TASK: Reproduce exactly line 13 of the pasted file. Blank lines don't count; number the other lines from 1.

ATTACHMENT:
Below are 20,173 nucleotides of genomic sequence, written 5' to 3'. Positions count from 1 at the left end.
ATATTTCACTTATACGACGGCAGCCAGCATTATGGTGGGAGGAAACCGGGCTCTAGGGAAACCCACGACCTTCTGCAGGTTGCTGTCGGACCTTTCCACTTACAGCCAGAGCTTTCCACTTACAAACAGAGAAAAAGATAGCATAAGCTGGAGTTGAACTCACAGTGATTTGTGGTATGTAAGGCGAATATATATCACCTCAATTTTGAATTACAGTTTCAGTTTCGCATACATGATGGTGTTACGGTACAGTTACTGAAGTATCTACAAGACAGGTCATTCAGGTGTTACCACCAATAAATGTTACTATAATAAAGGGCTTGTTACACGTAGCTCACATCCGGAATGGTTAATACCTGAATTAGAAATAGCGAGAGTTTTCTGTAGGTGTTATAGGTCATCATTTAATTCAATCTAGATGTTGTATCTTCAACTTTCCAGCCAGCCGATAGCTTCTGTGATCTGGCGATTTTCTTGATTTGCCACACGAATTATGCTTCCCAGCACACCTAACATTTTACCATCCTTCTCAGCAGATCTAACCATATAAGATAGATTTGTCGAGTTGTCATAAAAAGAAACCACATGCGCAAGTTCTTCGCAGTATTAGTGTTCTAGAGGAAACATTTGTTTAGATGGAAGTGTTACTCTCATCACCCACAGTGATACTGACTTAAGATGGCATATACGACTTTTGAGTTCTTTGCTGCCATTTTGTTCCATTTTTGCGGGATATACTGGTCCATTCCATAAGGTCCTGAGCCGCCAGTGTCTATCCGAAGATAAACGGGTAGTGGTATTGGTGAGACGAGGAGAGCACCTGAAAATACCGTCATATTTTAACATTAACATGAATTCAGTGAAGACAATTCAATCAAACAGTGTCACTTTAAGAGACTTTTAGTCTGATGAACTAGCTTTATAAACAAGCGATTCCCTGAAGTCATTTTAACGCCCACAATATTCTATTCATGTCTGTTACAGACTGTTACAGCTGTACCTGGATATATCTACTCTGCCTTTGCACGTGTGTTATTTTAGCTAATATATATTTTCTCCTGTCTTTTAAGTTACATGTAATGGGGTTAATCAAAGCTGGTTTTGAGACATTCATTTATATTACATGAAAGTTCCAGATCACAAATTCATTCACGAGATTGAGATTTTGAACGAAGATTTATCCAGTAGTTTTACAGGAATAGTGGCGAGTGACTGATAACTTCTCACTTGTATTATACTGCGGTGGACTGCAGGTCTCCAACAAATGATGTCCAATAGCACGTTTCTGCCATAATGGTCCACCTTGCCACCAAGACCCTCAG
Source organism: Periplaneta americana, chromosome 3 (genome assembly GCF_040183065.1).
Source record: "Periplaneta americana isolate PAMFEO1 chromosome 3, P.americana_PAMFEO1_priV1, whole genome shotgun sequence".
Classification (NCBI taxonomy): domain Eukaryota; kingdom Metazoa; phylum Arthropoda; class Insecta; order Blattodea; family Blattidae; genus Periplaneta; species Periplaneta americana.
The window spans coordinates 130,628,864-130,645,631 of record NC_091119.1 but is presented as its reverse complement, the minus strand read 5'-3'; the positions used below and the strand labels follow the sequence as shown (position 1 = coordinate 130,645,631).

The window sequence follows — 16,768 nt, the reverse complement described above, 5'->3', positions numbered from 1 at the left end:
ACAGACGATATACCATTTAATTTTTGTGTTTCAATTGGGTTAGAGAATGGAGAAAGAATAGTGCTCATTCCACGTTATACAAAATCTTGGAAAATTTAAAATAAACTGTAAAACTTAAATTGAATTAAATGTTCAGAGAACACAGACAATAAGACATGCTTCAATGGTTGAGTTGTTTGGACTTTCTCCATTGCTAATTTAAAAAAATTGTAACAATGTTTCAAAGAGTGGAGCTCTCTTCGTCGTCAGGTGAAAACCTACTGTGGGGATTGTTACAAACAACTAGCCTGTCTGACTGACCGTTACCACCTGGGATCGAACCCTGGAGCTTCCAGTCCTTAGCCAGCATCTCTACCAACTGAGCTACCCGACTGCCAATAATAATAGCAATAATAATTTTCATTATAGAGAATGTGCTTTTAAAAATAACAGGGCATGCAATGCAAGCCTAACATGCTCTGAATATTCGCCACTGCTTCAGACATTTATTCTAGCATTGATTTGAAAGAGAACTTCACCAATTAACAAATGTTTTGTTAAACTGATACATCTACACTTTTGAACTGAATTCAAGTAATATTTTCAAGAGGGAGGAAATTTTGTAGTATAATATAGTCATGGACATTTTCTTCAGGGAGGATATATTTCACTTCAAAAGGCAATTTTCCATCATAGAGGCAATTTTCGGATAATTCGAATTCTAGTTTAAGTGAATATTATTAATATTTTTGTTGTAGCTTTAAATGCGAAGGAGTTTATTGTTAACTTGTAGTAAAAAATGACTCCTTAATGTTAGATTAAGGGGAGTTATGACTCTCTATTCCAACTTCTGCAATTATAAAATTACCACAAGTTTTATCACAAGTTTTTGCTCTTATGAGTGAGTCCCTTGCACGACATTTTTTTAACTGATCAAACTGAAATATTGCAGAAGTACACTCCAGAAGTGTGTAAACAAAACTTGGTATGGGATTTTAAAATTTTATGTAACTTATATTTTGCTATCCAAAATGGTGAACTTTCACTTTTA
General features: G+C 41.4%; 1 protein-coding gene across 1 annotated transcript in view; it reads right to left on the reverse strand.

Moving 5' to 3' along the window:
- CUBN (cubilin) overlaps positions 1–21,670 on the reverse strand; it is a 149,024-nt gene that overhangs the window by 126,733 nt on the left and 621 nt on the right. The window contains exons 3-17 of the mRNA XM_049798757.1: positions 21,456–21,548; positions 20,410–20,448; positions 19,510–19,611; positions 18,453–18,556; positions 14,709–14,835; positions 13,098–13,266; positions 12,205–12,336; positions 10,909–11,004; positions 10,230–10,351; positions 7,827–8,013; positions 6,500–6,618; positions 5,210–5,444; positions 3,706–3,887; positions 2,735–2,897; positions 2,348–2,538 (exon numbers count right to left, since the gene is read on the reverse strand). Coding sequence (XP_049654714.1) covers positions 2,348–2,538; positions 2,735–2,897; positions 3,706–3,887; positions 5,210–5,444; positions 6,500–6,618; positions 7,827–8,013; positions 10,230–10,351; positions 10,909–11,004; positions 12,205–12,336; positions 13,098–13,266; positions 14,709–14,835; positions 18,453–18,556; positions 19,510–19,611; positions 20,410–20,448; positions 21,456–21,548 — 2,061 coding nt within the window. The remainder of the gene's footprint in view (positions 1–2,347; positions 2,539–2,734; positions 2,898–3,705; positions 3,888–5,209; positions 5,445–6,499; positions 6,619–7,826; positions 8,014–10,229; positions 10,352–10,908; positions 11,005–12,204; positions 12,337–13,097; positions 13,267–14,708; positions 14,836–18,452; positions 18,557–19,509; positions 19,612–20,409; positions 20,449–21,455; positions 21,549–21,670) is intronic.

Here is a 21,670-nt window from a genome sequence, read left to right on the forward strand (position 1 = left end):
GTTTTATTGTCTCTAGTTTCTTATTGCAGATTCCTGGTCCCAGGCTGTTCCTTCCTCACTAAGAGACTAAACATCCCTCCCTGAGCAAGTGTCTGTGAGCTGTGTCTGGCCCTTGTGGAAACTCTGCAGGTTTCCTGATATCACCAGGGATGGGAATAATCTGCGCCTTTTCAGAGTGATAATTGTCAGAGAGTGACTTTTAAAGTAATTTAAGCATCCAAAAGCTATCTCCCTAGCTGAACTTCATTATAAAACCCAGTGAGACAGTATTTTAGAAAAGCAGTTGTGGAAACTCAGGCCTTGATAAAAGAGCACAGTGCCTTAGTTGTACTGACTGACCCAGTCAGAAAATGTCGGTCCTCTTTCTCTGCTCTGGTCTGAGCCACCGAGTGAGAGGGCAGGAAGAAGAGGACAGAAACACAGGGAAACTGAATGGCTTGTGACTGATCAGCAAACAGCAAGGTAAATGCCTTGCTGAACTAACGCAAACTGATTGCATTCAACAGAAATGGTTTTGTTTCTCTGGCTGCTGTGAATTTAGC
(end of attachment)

GTTTTATTGTCTCTAGTTTCTTATTGCAGATTCCTGGTCCCAGGCTGTTCCTTCCTCACTAAGAGACTAAACATCCCTCCCTGAGCAAGTGTCTGTGAGCTGTGTCTGGCCCTTGTGGAAACTCTGCAGGTTTCCTGATATCACCAGGGATGGGAATAATCTGCGCCTTTTCAGAGTGATAATTGTCAGAGAGTGACTTTTAAAGTAATTTAAGCATCCAAAAGCTATCTCCCTAGCTGAACTTCATTATAAAACCCAGTGAGACAGTATTTTAGAAAAGCAGTTGTGGAAACTCAGGCCTTGATAAAAGAGCACAGTGCCTTAGTTGTACTGACTGACCCAGTCAGAAAATGTCGGTCCTCTTTCTCTGCTCTGGTCTGAGCCACCGAGTGAGAGGGCAGGAAGAAGAGGACAGAAACACAGGGAAACTGAATGGCTTGTGACTGATCAGCAAACAGCAAGGTAAATGCCTTGCTGAACTAACGCAAACTGATTGCATTCAACAGAAATGGTTTTGTTTCTCTGGCTGCTGTGAATTTAGC